Two symbols that could be found at EuroMaidan. The Celtic Cross (l) is a common symbol representing white supremacy. The Wolfsangel(r) was a symbol used by several divisions of the SS during World War II and now represents Neo-Nazism.
S: There’s a whole spectrum of Nationalists represented. They divide themselves into groups with their own symbols. They want support so they don’t use Nazi or fascist symbols so much. They use symbols that are recognizable to other fascistic people, but look innocuous to anyone else. For example there is a special eagle symbol. It’s drawn a certain way, it doesn’t look like anything unless you know the meaning.
No one has any idea how this could turn out, what form a new government could take. The fascist groups don’t have common aims, they know what they’re opposed to, and that they’re opposed to each other, but they don’t all want the same things. If Pravy has positions in a new government that would be really dangerous but that isn’t possible, they aren’t powerful enough.
M: People have these chants: “Glory Ukraine,” “Glory to Heroes,” “Death to Enemies.” But who are these heroes, who are these enemies? I don’t think they have any idea. “Ukraine Above All” is one, just like they used to chant in Germany.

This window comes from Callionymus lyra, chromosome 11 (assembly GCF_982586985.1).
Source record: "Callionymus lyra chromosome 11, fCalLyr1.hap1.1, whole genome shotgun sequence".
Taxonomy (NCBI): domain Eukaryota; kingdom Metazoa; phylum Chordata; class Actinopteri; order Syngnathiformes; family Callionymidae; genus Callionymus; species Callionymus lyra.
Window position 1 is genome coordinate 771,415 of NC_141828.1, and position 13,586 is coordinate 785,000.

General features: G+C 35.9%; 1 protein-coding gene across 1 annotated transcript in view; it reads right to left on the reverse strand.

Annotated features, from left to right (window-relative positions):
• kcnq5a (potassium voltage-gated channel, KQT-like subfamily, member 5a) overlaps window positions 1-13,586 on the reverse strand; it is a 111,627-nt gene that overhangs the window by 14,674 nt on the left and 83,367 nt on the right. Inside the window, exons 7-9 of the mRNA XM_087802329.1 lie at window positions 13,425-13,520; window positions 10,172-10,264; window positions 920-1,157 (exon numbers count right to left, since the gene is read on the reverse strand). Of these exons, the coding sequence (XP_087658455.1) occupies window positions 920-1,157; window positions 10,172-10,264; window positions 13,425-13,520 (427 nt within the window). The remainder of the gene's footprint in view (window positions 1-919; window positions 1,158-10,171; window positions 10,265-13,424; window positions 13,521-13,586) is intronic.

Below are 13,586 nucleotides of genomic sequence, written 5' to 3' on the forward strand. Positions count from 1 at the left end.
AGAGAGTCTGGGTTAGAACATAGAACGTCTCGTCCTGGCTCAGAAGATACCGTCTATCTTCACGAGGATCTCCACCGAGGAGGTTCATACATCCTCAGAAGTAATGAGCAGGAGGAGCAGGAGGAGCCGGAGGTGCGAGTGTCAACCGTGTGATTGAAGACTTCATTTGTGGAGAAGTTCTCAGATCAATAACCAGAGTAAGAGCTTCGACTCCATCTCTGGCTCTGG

Perhaps the last word should go to Zakhar Popovych,
” Malheureusement le scénario le plus probable est la mise en place d’un régime de droite, autoritaire et nationaliste.”
Unfortunately the most probable scenario is that a right-wing nationalist and authoritarian regime will be placed in power.
Updates: This article claims to refute evidence that there is a fascist component (it describes this as ‘fringe’) in the Ukrainian movement. KYIV’S EUROMAIDAN IS A LIBERATIONIST AND NOT EXTREMIST MASS ACTION OF CIVIC DISOBEDIENCE.
No doubt there are many political forces in play in the Ukrainian movements. It would have been more convincing if it did not make such an exaggerated claim about the “liberation” goals of the protest, and addressed the actual nature of a key political force (and party), Svoboda.
On this see l’Humanité “Ukraine: le parti Svoboda est fasciste”.